Best Practices

This three part video series helps you understand videoconferencing technology and guides you through some of the best practices for delivering videoconferences, enabling you to better focus on the content of your presentation. For consultation about best practices for supporting and facilitating video conferences, contact your videoconferencing support specialist.

Planning for the Videoconference:

  • Engage support: Contact your videoconferencing support specialist at least 1 week before your videoconference to advise them of the videoconference you will be having. They can provide consultation regarding any questions you may have, test the videoconferencing connections, and provide technical support on the day of the videoconference. If engaged, videoconferencing support specialists are responsible for sending the signals, controlling the lighting, and operating the cameras and mics. They also mitigate the impact of any technical problems and ensure that you have a plan B in case the technology fails. This way, you can focus on interacting instead of worrying about the technology.

  • Get training: If you are unfamiliar with the equipment you will be using or are planning to do the videoconference without technical support, contact us before your videoconference for training.

  • Visit the videoconferencing facility: Ensure that you are familiar with both the space and the equipment.

  • Customize the visuals that you will use during the videoconference: Use high-contrast text and background on slides and documents so they are easy to read.

During the Videoconference:

  • Arrive early: To make sure that everything is ready for the videoconference, arrive 30 minutes early. This will allow time to load any presentation materials, establish connections, and get started on time.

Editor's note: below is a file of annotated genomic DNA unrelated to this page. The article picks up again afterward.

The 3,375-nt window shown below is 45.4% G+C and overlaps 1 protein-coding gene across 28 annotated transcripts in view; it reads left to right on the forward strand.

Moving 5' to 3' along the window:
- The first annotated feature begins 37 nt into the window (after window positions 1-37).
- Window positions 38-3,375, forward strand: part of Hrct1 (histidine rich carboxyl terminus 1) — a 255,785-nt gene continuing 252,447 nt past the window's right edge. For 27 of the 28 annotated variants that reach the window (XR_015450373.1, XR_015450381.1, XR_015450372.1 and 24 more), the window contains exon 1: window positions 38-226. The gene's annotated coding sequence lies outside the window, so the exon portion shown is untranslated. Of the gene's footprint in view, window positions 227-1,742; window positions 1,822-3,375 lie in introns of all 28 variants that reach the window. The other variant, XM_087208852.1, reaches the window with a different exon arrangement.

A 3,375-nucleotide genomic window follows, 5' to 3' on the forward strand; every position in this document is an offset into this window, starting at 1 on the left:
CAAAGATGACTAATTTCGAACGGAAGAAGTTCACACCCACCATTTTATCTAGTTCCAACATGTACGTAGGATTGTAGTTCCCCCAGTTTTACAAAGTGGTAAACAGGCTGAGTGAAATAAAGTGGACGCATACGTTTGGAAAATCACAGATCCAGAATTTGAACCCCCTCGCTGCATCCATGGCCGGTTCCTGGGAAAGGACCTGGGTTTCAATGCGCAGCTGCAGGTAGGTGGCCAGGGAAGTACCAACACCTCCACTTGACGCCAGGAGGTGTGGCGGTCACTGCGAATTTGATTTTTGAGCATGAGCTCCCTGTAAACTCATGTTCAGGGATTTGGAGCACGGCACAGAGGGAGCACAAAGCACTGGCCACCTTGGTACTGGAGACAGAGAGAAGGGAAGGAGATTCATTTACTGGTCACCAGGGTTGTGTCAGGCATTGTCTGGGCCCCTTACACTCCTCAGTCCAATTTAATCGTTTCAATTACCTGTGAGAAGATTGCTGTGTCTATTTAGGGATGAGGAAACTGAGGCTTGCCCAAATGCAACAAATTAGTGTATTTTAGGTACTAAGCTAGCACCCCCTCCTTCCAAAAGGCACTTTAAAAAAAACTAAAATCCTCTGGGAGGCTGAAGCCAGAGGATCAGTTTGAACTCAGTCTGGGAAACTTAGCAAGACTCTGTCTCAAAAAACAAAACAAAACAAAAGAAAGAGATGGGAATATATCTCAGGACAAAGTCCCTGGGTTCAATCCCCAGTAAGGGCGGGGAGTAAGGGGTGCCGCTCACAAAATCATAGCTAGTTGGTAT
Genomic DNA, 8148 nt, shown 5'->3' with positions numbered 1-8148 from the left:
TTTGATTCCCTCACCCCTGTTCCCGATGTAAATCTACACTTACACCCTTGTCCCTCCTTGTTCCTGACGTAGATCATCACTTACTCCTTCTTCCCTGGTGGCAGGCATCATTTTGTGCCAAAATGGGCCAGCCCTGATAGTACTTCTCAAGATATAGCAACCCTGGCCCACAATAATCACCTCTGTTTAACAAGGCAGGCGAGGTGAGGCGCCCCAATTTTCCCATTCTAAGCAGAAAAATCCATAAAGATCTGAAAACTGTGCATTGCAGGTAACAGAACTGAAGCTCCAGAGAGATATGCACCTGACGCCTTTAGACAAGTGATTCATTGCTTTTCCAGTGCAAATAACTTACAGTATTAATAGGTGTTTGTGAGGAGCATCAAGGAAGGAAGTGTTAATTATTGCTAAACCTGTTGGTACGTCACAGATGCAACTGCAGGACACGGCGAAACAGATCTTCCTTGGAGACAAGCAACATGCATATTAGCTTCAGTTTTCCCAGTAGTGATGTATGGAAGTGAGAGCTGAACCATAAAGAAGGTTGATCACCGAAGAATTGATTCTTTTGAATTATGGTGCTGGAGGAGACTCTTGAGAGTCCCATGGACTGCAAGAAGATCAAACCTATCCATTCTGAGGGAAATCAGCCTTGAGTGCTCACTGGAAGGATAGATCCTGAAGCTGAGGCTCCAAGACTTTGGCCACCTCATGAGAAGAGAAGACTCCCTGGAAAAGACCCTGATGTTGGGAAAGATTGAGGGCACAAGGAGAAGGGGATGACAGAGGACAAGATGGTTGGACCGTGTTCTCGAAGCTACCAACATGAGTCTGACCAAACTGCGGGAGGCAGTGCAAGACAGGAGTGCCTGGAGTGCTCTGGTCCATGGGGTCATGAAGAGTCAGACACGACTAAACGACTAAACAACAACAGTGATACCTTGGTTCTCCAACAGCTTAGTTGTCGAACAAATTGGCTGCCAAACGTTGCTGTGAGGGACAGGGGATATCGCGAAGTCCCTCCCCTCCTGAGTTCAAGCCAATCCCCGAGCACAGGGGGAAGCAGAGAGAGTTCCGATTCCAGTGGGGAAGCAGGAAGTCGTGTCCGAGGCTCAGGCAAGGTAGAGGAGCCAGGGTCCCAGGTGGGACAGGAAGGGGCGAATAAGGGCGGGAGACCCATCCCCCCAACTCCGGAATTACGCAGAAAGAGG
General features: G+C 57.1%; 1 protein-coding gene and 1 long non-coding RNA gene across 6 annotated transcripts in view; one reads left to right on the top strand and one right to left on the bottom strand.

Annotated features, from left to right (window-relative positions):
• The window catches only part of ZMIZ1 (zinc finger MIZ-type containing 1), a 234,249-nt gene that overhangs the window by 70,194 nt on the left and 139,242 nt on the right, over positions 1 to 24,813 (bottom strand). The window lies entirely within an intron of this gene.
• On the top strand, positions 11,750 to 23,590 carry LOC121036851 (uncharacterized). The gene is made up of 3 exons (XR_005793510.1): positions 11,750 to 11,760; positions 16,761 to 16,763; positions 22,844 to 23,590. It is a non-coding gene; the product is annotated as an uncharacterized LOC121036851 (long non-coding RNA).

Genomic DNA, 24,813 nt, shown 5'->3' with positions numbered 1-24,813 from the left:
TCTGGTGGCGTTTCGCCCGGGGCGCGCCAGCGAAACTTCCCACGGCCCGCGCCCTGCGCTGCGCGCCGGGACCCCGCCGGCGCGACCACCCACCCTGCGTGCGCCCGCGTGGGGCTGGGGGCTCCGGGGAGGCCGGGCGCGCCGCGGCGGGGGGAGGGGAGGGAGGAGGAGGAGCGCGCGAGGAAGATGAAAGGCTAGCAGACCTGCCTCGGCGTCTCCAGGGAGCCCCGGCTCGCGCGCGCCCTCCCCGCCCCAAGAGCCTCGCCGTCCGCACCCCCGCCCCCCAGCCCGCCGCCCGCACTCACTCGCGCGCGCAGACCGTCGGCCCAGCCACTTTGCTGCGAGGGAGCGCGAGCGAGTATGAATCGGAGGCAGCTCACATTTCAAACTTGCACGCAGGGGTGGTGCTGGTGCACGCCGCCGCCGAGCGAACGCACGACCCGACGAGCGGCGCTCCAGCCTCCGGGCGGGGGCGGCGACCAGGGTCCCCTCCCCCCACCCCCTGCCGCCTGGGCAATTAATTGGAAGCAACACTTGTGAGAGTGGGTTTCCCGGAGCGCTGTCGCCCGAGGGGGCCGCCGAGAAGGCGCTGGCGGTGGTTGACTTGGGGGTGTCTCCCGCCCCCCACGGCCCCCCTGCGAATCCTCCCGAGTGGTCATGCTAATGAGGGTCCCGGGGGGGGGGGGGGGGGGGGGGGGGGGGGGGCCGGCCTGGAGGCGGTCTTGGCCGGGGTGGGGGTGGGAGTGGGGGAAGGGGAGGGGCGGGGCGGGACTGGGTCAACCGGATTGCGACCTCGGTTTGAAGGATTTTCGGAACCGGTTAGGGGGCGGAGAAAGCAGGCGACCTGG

• Engage your remote audience(s): 

    • Familiarize yourself with the locations of cameras so you know how to remain on-screen all the time and address people at the remote site(s) directly. Project your voice and make eye contact with the cameras when addressing the remote audience(s) to encourage engaged listening. A common mistake is to look at the picture of the audience rather than the camera which makes it appear that you are avoiding "eye contact" with the remote audience(s). 

    • Ask and answer questions to keep the remote audience involved using question slides and directing specific questions to specific sites.

  • Engage your local audience: If you have an audience in the room with you, remember that you will need to divide your attention between them and your remote audience(s).
  • Keep your movements slow and small: Rapid motion may cause a disconcerting "jerky" effect when viewed over the video connection or take you out of the camera's view. Try to move using slow, deliberate motions. These movements will not cause large differences in your position between the transmitted frames. Large motions may take you out of the camera's view. Have a "spot" near which you will stand for the presentation. If you tend to move a lot when you speak, perhaps presenting from a seated position will help. Know where the edges of the camera's view are and don't move past those.
  • Don't make changes during the session: It is tempting to make adjustments if you are experiencing difficulties. Changing the settings can be very distracting and technical support should be engaged when there are problems.
  • Reduce distractions:
    • Sounds: Whenever possible, reduce background noise since it will distract your audience away from you and your presentation. Music, equipment noise, sounds from outside the room, and audience conversations should be kept to a minimum.
    • Visuals: Remove any visual clutter from the camera view. Foliage, paintings, posters, and equipment in the background could detract from your presentation. If possible, try to have distractions removed from the remote site.
  • Dress appropriately: Patterned fabrics tend to cause unwanted visual artefacts and bright colours may be distracting, so choose clothing with a solid, neutral colour to ensure that the audience(s) can focus on you and your presentation rather than your clothing. However, you should also consider the background colour and pick clothing in a contrasting colour to ensure that you will not appear to be a floating head.
  • Be prepared for delays: Allow sufficient time to ensure the remote site has finished when they are speaking since there may be a transmission delay. Further, technical issues can arise which will delay your presentation. Be prepared and patient with such inevitabilities.